El Salvador is a country where supermarket prices are comparable to those in developed countries, yet a sugar cane cutter earns $5 a day.
This small, predominantly rural, yet densely populated country has a violent history of colonial oppression and the attempted genocide of the indigenous people. More recently, it went through the 1980-92 civil war.
“La Lucha” is a phrase you hear a lot in El Salvador. It means “the struggle”.
The civil war resulted in 80,000 deaths — widespread terror and dislocation sparked by thousands of death squad assassinations. In 1982, the United Nations estimated a third of the work-force had left the country,
By the end of the war, one million refugees or displaced persons had been created.
The courage of the left-wing rebels of the Farabundo Marti National Liberation Front (FMLN) undoubtedly helped create the strength and perseverance of the popular movement — leading to the election last year of an FMLN-backed government.
Men and women, old and young, fought for more than a decade against the military dictatorship and the infamous National Guard, who were supported by the US with training, weapons and billions of dollars.
The US framed its support as part of the Cold War fight against communism. In reality, it was supporting a brutal and self-serving oligarchy and business owners (often foreign) that enjoyed cheap labour and monopoly control over.
The war ended in 1992 with the signing of the Chapultepec Peace Accord and the establishment of a truth commission by the UN. This accord, however, didn’t solve the main cause of the civil war: extreme inequality.
But the accord did create a more democratic electoral system with greater opportunity for political representation.
Nonetheless, bribery is easy when people are starving. Since the war, vote-buying by the far-right party, the Nationalist Republican Alliance (Arena) has been widely reported by villagers. The going rate for a vote was two pounds of kidney beans.
In 1993, five days after the publication of the truth commission’s report, the Arena government decreed an amnesty law covering all violent acts committed during the conflict years.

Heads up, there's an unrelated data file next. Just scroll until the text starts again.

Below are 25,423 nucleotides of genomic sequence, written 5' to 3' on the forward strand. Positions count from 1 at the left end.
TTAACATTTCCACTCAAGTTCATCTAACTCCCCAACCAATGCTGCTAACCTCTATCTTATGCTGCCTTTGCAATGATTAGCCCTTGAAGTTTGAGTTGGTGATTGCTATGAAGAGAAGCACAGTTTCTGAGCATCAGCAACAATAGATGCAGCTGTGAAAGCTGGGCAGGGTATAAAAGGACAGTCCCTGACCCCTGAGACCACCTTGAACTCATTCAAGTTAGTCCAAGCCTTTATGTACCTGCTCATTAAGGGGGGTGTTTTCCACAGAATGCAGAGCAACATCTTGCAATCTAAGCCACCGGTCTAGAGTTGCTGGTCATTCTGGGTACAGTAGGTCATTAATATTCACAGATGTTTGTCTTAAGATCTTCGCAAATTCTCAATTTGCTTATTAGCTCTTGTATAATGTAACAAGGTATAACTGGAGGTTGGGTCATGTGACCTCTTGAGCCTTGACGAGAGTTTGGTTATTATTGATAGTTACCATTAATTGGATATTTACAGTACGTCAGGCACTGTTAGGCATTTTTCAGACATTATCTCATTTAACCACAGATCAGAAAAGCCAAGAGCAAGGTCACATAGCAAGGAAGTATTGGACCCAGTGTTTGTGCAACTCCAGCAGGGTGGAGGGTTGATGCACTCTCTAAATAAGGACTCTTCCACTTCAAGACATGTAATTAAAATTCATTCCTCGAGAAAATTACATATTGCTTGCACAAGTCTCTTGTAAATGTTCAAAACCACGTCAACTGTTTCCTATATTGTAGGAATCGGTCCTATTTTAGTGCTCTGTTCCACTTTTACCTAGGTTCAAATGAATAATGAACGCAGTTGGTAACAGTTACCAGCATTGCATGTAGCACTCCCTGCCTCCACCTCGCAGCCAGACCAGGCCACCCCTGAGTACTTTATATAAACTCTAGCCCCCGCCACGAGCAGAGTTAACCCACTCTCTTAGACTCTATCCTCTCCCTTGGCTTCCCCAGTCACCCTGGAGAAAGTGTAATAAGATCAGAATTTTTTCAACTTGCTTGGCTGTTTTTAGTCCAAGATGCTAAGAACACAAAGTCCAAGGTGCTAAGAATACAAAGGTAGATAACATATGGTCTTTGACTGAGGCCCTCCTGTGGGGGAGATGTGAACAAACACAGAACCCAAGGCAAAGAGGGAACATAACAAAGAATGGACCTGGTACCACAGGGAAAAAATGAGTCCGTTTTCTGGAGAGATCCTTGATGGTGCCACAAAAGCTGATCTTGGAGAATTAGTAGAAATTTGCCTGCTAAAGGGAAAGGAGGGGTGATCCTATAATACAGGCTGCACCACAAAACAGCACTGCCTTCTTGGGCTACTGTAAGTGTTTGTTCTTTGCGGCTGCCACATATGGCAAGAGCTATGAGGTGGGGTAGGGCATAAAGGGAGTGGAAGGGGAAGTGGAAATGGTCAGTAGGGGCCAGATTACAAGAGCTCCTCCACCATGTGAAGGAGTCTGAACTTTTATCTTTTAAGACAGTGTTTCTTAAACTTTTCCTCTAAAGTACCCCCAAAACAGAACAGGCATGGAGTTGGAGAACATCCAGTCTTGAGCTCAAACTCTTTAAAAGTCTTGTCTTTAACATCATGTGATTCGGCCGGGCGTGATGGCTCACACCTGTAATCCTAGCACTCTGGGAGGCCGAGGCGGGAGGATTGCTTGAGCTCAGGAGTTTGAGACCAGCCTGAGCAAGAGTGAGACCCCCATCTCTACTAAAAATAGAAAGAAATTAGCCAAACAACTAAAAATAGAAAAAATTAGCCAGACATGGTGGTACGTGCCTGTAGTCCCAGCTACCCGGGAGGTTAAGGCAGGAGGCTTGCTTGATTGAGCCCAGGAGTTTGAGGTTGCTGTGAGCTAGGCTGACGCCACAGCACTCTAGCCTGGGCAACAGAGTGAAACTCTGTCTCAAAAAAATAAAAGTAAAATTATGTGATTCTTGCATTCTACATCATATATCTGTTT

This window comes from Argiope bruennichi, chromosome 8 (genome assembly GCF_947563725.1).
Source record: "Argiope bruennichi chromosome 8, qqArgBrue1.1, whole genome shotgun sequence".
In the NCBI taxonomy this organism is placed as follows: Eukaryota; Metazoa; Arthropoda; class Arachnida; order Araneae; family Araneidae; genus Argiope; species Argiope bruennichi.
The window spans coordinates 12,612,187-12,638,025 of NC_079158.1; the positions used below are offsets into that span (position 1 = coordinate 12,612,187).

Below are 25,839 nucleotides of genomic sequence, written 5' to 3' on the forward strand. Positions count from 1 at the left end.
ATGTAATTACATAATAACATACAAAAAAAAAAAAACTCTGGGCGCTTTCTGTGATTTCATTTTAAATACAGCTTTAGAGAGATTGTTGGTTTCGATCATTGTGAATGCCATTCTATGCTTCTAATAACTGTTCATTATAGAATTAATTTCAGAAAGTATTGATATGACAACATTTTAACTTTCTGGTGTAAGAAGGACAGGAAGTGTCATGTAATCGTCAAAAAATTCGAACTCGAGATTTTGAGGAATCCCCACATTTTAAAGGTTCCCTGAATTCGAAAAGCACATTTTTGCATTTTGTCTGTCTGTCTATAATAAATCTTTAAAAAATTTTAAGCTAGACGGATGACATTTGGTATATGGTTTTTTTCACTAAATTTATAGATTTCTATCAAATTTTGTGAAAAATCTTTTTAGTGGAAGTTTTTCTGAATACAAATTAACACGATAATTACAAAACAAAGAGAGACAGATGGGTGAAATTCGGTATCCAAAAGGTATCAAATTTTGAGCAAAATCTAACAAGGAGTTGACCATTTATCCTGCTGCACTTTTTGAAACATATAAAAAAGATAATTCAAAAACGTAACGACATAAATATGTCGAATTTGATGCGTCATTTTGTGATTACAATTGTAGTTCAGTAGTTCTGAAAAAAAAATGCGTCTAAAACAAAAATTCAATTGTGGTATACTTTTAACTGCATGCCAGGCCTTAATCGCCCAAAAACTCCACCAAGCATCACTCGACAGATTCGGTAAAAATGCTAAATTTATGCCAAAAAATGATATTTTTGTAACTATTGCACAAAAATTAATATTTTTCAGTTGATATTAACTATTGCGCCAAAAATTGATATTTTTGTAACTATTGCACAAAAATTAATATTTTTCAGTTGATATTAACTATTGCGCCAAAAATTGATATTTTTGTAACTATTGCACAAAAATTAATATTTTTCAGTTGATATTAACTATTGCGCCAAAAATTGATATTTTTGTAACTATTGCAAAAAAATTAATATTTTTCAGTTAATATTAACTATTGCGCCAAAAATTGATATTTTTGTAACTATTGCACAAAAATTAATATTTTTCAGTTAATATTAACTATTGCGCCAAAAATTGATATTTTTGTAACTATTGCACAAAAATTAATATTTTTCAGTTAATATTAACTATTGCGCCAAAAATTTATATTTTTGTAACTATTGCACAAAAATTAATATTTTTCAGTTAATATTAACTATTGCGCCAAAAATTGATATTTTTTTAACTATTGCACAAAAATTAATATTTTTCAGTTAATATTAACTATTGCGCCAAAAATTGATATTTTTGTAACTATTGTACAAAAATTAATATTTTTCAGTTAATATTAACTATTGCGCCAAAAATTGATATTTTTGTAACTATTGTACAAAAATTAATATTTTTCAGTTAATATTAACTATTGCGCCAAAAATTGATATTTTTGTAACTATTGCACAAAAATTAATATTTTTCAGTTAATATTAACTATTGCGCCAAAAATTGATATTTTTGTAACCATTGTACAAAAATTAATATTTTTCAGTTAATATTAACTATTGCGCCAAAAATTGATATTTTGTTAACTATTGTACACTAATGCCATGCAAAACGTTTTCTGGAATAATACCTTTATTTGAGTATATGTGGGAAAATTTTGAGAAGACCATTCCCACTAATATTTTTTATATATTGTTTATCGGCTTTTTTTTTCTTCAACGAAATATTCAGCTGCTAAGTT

People who ordered or carried out massacres of entire peasant villages or forced 12-year-olds to become government soldiers are still in positions of power.
The FMLN guerrilla front transformed itself into a political party. Despite the hostile power structures, this democratic socialist party has steadily grown in support and influence.
In January 2009, the FMLN won the most seats in the National Assembly. In the March 2009 presidential vote, the FMLN-backed candidate Mauricio Funes won despite corruption and suspected electoral fraud.
Eyewitness reports indicated thousands of Guatemalans and Hondurans being bussed across the border to vote with false identification cards.
It was the first time in El Salvador the right wing had lost power.
FMLN members argue that for the first time, their country has a legitimate government — governing for all people of El Salvador, not merely a small elite.
The Funes government has inherited a run-down country, effectively bankrupt, with corrupt and dysfunctional institutions.
The post-war Arena government adopted the neoliberal template for “rebuilding” the shattered country: dropping tariffs, privatising public industries and creating export processing zones.
Dropping tariffs created a flood of imports, mostly from the US, that destroyed hundreds of small businesses and local culture.
Export processing zones caused a proliferation of exploitative sweat-shops.
While the largest group in parliament, the FMLN does not hold a majority — making rapid or radical change difficult.
The government has achieved some gains in health care. It has abolished a long-standing “voluntary” charge for visiting public health clinics, which has dramatically increased visitation rates in poverty stricken areas.
Another priority has been to stimulate agricultural production. The new government has also begun the essential task of cleaning out corruption from the police and the judicial system.
As with the peace accord, the new government can’t instantly solve El Salvador’s ingrained problems. But it can be a step towards fundamental change.
Recently, I interviewed an elderly man named Jacinto who was captured and tortured during the civil war. We talked for a long time about the war and about the politics of his country.
Eventually, he pointed to the hammock where he normally lay and lamented: “I often think the struggle is for the people not the politicians.”
[James Dryburgh is editor-at-large of Tasmania Times.]